Cancellation of the Fellowships for Studying in French: It pays to do your homework
TORONTO, October 9, 2013 – French Language Services Commissioner François Boileau urges the government to proactively consider the needs of Francophones and Francophiles when it is thinking of modifying or eliminating programs that support their vitality and development, rather than doing so reactively as in the case of the cancellation of the Fellowships for Studying in French program.
The Commissioner documents the findings of his investigation in his report entitled Cancellation of the Fellowships for Studying in French: It pays to do your homework, published today.
The report reviews the factors that make it essential for the government to introduce a new incentive for people to pursue a postsecondary education in French in Ontario as a replacement for the fellowships. In the Commissioner’s opinion, the government was right to extend Ontario Distance Grant eligibility to include Francophones and Francophiles. Nevertheless, he believes that this measure is not sufficient to make up for the inequality between the availability of French-language college and university programs and the availability of English-language programs, especially in Central-Southwestern Ontario.
“The government went against the principle of the active offer of service in French by eliminating the Fellowships for Studying in French program without first providing other specific measures to bring Francophones and Francophiles closer to genuine equal opportunity,” said the Commissioner. “I am nonetheless delighted that the government rectified the situation by broadening the eligibility criteria for the Travel Grant and the Commuting Grant to include Francophones and Francophiles.”
“It is vital for the government to develop and implement concrete, decisive action to remedy the very low French-language postsecondary education access rates (0% to 3%) in Central-Southwestern Ontario. Specific positive measures in this regard must be taken to provide Francophones with substantively equal opportunities to preserve their language, culture and identity,” added the Commissioner.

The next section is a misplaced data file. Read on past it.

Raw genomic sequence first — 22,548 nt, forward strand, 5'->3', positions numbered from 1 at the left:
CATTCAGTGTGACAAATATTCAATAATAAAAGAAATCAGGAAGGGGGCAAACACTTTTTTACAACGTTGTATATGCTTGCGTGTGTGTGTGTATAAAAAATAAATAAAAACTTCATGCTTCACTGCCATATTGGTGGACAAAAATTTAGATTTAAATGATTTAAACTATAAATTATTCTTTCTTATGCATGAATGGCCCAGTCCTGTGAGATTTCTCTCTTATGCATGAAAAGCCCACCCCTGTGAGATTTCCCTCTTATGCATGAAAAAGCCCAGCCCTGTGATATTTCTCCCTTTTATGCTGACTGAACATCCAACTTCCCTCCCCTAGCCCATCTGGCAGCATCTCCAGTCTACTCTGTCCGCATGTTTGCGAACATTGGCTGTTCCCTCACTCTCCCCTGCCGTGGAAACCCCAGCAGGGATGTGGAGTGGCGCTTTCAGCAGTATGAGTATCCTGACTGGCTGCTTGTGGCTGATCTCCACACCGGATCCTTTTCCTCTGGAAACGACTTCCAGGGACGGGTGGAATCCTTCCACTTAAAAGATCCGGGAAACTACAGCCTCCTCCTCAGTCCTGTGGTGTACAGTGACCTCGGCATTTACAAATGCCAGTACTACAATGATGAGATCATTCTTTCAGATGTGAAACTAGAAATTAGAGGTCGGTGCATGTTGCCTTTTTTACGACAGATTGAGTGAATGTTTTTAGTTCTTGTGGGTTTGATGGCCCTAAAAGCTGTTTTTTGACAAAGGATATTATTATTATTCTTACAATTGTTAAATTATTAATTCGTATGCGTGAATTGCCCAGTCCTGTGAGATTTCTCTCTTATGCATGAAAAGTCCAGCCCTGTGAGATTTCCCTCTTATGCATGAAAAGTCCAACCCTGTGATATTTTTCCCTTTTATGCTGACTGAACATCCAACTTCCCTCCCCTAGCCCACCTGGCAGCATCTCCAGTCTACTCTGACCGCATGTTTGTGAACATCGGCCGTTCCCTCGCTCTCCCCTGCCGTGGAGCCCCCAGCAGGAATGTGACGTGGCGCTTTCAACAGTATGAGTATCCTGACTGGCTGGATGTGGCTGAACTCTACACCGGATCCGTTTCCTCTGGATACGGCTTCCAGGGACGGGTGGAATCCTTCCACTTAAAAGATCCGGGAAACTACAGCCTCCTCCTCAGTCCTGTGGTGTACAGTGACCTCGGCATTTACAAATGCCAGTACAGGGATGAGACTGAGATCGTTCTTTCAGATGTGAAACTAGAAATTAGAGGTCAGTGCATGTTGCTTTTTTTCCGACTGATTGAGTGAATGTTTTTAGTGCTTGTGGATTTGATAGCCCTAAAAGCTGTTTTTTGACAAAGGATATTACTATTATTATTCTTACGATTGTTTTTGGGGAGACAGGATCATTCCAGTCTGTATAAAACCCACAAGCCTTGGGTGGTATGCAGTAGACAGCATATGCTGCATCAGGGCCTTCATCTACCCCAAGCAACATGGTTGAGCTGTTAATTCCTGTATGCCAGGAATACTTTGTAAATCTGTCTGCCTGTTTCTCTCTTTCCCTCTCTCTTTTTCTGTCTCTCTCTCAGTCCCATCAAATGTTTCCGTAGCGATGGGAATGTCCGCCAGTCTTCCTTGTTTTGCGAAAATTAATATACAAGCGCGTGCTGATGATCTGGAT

– The Fellowships for Studying in French program was introduced by the Ontario government in 1975-1976. Each year, $1,500 non-renewable fellowships were available to some 800 postsecondary students with a sufficiently high level of academic performance.
– The Ministry of Training, Colleges and Universities cancelled the Fellowships for Studying in French program in April 2012 following the discontinuation of several Ontario Student Assistance Program (OSAP) funding plans in order to pay for the 30% Off Ontario Tuition program.
– In May 2013, the government extended eligibility for the Ontario Distance Grant program to include Francophones and Francophiles who have to travel at least 80 kilometres to attend a French-language full-time program, even if there is a college or university closer to their permanent home address.
– Despite the good intentions demonstrated in the most recent Speech from the Throne, more than a year after the publication of his report entitled The State of French-Language Postsecondary Education in Central-Southwestern Ontario: No access, no future, the government has still not announced any action plan to remedy the situation.
You can view the report Cancellation of the Fellowships for Studying in French: It pays to do your homework at www.flsc.gov.on.ca, in the “Publications” section.
The Office of the French Language Services Commissioner works to ensure active, integrated delivery of French-language services in support of the development of the Francophone community and Ontarian society.
Simon Côté, Public Relations and Communications Officer
Office of the French Language Services Commissioner
Phone: (416) 314-8247 or 1-866-246-5262 (toll free)
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